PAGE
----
LC Module: Notetaking Connections
GC219-S5 – Topic Notetaking Sheet – A Topic Sheet provides notetaking space to insert key points, details, examples or illustrations, per topic, as well as prospective Quiz Questions and a Topic Summary. Before lesson begins, Alexa or Instructor will guide students in drawing their own topic sheet for notetaking by creating two columns on a sheet of paper. The left column will be used to initially write the Topic and Quiz Questions, before lesson. The wider, right column will consist of key points, details, examples or illustrations provided in the lesson. Last, students will be directed to create Flash Sheets from the Topic Sheets to consolidate and retain the knowledge content.
GC218-S5 – Investigative Inductive Notetaking Process – The Investigative Inductive notetaking process provides fact-finding approaches to solving scenarios, case studies and other instruction. It involves investigating a happening, an occurrence or action. Alexa or Instructor will guide students through the Investigative process using the Exploratory, Problem-Solving and Solutions Notetaking formats.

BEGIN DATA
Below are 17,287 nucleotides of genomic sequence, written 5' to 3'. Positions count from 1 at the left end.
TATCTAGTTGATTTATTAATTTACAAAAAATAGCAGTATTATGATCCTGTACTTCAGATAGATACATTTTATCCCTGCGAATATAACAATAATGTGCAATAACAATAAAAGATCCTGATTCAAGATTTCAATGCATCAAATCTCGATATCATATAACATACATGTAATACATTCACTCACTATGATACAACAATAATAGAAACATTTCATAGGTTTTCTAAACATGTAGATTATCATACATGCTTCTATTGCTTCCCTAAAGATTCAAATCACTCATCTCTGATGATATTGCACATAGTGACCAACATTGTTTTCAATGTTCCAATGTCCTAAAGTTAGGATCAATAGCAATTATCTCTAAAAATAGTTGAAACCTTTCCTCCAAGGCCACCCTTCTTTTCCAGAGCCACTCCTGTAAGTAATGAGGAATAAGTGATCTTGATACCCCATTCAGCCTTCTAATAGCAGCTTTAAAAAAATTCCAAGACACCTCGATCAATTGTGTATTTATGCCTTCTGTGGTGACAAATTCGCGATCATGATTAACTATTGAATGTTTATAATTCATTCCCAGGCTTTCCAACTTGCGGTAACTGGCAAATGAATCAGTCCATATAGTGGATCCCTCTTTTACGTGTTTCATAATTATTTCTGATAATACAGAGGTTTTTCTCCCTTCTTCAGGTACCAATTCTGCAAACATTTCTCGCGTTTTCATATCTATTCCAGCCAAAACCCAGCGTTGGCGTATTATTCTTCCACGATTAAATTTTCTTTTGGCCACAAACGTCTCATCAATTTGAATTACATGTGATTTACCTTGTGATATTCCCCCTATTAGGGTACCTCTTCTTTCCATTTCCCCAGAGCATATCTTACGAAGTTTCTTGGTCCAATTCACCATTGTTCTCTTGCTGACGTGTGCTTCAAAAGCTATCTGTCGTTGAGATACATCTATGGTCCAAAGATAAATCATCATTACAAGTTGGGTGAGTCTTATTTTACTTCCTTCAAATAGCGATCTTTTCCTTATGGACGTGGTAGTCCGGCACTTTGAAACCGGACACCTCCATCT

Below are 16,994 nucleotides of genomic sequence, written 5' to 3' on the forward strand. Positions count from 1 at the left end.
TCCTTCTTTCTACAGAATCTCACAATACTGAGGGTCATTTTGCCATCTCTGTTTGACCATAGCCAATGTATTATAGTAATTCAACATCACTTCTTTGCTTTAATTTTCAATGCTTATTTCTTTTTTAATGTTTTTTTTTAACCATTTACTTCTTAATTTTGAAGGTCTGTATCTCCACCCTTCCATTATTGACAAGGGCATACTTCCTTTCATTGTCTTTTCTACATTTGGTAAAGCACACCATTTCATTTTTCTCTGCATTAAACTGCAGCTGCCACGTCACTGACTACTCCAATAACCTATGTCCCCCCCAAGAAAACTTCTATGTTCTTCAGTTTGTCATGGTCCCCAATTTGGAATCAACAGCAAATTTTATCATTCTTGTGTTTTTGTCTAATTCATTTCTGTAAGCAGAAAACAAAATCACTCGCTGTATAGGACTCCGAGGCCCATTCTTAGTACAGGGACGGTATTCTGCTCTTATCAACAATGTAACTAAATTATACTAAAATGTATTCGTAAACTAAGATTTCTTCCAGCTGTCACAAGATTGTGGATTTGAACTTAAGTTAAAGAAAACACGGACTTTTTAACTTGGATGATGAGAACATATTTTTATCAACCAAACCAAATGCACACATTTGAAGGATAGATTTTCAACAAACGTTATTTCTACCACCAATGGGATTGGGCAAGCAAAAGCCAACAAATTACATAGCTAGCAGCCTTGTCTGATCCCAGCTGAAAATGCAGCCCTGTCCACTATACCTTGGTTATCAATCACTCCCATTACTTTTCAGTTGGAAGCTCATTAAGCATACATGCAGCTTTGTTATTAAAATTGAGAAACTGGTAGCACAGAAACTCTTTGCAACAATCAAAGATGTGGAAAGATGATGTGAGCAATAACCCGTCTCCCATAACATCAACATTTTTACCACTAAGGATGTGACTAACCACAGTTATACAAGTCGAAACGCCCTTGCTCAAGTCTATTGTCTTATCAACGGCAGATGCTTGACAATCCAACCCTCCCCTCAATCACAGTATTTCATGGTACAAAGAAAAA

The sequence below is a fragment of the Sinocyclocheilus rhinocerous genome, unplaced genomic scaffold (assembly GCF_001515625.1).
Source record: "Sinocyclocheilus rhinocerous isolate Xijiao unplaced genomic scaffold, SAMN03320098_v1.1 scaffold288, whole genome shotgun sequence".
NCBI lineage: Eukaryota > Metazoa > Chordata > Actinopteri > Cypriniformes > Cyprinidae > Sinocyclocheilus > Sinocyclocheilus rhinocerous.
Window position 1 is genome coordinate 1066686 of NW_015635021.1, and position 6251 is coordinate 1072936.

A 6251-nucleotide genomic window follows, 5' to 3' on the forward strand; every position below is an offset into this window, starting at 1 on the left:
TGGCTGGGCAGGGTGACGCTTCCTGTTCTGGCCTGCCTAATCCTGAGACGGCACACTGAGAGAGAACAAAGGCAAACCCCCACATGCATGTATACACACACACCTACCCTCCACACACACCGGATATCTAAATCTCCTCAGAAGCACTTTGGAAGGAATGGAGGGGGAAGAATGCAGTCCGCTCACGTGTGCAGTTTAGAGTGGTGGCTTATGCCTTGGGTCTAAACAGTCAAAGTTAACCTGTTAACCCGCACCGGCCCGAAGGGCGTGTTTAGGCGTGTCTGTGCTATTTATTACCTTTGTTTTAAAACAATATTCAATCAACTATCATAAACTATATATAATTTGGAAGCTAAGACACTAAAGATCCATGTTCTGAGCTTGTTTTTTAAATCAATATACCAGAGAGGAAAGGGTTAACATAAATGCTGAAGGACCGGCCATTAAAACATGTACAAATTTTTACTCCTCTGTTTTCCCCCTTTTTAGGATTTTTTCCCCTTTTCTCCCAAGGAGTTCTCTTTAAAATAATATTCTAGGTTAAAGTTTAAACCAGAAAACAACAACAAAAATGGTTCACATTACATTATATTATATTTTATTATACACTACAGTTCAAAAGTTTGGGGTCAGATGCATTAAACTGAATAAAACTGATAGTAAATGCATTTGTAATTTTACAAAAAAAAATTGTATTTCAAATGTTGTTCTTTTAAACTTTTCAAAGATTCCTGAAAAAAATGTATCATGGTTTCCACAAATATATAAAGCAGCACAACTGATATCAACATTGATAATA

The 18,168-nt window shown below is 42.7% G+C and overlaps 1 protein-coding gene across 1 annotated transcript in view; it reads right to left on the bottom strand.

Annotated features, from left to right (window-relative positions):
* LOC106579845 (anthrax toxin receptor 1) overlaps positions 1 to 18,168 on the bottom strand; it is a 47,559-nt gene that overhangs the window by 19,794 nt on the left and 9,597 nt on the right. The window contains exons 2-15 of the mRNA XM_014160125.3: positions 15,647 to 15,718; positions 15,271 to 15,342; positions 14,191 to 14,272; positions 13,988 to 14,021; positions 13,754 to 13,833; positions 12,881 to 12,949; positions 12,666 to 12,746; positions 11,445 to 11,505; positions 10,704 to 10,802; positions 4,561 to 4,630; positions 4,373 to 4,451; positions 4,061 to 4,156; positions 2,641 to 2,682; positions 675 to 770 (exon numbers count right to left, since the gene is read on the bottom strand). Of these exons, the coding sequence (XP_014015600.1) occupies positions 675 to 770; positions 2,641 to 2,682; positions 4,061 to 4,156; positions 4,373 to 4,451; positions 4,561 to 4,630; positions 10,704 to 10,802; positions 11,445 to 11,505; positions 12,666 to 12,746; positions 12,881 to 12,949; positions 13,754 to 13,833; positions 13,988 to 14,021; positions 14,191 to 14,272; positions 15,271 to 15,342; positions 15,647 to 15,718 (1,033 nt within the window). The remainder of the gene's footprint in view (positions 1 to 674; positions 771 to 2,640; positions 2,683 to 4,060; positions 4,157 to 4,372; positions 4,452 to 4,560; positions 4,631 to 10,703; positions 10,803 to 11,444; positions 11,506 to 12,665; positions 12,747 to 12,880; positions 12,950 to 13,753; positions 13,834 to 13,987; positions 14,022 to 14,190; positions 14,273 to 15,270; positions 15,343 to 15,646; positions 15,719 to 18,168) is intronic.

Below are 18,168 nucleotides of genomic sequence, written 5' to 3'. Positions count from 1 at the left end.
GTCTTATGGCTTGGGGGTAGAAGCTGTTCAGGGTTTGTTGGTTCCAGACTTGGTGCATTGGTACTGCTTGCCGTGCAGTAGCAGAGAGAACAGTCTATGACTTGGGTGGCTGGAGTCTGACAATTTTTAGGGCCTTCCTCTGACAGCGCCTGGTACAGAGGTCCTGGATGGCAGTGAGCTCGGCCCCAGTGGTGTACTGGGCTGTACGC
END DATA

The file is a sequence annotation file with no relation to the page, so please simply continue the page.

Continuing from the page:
GC217-S2 – Comparison Notetaking Sheet – Comparison notetaking is an effective format for comparing ideas, concepts or objects during instruction. Experts claim that discovering similarities and differences is the “core” of all learning. Alexa or Instructor will guide students in creating comparison sheets for notetaking. Using a Comparison Notetaking Sheet makes notes easy to manage and consolidate. The more precise the pattern, the easier the organization, notetaking, learning, and recall of information
GC216-S2 – Chronological Notetaking Sheet – Chronological Notetaking Pattern is effective format for noting chronological steps and other sequenced instruction. Alexa or Instructor will guide students in using chronological formats for notetaking that includes steps or sequences. Using a Chronological Notetaking Template makes notes easy to manage and consolidate. The more precise the pattern, the easier the organization, notetaking, learning, and recall of information.
GC215-S2 – Deductive Notetaking Sheet – Deductive notetaking is the most common format used by lecturers and authors. Alexa or Instructor will guide students in creating a Deductive Sheet for notetaking, beginning with a general conclusive idea or statement, followed by supporting ideas and details. Using a Deductive Notetaking Sheet makes notes easy to manage and consolidate. The more precise the pattern, the easier the organization, notetaking, learning, and recall of information.